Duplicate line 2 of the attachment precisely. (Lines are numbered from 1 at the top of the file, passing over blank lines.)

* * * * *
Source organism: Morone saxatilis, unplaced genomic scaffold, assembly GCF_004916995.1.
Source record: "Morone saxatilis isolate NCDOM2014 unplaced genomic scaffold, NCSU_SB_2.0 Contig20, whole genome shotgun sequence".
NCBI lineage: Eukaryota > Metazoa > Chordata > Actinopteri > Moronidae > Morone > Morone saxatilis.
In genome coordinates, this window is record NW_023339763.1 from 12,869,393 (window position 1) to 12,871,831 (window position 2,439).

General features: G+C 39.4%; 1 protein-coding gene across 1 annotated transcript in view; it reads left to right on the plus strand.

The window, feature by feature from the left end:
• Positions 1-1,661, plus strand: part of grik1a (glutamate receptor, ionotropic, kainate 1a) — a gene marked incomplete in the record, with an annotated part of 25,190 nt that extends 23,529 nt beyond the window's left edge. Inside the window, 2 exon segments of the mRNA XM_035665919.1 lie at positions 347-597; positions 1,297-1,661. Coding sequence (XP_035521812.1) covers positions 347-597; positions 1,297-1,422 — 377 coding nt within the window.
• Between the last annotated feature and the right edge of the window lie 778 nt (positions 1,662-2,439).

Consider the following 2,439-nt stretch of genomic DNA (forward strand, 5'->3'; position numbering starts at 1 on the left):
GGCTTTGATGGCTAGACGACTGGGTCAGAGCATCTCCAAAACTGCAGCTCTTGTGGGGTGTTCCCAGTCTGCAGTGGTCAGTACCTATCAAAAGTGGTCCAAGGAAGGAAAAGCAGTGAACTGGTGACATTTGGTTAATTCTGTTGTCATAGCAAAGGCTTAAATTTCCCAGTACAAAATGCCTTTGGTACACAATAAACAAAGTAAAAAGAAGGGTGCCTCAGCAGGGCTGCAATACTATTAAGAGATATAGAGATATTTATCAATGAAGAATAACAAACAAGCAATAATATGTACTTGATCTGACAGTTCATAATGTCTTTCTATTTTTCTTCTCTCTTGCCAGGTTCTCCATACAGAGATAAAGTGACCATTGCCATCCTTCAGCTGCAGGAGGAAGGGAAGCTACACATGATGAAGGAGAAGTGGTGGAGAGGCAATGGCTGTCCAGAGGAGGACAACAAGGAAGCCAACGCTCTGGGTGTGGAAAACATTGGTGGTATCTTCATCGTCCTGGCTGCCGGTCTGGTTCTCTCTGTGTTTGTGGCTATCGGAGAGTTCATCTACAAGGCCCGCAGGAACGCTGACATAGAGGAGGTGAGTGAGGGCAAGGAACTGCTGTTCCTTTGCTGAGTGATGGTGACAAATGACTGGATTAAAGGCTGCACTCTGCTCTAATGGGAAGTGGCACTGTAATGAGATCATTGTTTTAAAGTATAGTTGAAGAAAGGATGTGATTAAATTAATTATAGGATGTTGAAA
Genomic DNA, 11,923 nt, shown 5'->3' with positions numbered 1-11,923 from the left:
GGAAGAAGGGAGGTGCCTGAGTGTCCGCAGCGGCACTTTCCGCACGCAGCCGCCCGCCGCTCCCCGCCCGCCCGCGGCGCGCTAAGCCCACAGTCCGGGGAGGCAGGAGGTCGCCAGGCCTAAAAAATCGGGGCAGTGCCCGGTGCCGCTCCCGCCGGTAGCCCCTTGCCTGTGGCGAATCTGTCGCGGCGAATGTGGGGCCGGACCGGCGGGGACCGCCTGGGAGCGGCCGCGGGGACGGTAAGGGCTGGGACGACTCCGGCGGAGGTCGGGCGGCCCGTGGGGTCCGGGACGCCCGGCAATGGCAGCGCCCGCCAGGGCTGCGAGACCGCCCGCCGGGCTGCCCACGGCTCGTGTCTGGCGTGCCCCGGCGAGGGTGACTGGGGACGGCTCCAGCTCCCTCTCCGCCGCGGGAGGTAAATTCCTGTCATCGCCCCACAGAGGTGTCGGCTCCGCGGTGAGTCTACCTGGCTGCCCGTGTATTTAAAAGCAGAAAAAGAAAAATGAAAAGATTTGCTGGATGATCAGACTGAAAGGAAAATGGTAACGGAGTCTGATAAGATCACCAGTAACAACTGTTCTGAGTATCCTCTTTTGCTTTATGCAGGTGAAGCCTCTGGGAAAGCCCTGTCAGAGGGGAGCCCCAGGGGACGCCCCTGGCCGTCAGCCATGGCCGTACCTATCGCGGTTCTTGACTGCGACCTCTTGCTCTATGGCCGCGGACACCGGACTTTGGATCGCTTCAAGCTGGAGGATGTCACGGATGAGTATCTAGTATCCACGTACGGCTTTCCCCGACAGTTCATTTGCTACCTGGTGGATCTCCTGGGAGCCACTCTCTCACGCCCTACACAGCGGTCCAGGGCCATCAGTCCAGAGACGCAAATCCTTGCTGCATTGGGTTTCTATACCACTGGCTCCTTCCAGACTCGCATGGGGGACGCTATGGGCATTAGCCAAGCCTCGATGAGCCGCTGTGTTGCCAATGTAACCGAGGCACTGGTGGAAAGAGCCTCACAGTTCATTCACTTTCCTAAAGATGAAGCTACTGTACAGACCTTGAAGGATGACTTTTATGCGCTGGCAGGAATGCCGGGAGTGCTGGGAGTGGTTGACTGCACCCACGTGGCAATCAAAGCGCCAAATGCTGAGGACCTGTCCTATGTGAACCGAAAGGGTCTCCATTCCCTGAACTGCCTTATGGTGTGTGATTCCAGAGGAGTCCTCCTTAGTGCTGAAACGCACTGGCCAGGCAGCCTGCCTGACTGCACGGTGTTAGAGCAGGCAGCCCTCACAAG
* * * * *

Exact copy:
Source record: "Morone saxatilis isolate NCDOM2014 unplaced genomic scaffold, NCSU_SB_2.0 Contig20, whole genome shotgun sequence".